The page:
How do you evaluate # arc cos (1)#?
arcos(1) = 0
If you take the cosine of an angle you have a numeric value. This number represents the ratio of length of particular sides of a right triangle.
When you evaluate "arccos" you are converting that ratio back to the original angle concerned. By the way, another way of writing "arcos" is
cosine is the ratio
Suppose you had
This is then 'converted' so that
However, people do not write the 1 so instead of
For this right triangle to exist the length of AB must be more than the length AC.
By writing arcos(1) in the question they are declaring that the length of DE is the same as the length of DF. For a right triangle this can only happen if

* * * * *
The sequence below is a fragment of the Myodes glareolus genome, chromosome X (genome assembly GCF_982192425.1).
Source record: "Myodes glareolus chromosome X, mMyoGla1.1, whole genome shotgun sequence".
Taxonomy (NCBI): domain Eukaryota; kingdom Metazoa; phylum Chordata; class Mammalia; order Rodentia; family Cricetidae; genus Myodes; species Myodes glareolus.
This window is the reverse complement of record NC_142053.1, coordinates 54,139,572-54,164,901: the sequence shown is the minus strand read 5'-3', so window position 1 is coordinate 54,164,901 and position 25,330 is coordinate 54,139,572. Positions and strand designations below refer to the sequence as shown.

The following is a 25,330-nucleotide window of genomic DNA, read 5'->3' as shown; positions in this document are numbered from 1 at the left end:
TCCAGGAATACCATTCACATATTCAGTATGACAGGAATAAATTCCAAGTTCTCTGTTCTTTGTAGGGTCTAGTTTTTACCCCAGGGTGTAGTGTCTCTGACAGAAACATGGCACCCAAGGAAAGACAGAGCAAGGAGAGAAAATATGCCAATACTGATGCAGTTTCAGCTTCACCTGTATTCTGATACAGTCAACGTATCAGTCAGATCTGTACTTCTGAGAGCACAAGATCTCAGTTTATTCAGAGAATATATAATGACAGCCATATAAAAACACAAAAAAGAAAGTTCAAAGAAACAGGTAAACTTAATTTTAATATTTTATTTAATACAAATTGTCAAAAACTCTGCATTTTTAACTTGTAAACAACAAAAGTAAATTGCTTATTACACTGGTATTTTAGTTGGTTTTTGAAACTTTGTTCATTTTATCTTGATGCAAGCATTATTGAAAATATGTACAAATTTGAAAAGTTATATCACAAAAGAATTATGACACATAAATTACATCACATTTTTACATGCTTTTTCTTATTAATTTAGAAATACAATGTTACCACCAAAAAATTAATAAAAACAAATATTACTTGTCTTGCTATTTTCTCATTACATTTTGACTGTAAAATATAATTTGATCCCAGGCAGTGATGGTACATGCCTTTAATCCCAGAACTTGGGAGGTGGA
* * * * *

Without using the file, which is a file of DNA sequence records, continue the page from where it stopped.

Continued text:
So arcos(1) = 0
The best way to define trigonometric functions and their inverse is by using the unit circle. Using this approach, we can define not only angles of right triangle, that are only measured in the interval
For detail description of this we can refer to UNIZOR.COM Trigonometry chapter of the course.
In short, the definitions are as follows.
Imagine a circle of a radius
An angle is formed by rotating a radius with an endpoint at
When the radius is directed horizontally to the left towards negative X-coordinates, it's an angle of
For angles measured in negative numbers the rotation of the radius is clockwise.
By definition, for any angle
Inverse trigonometric function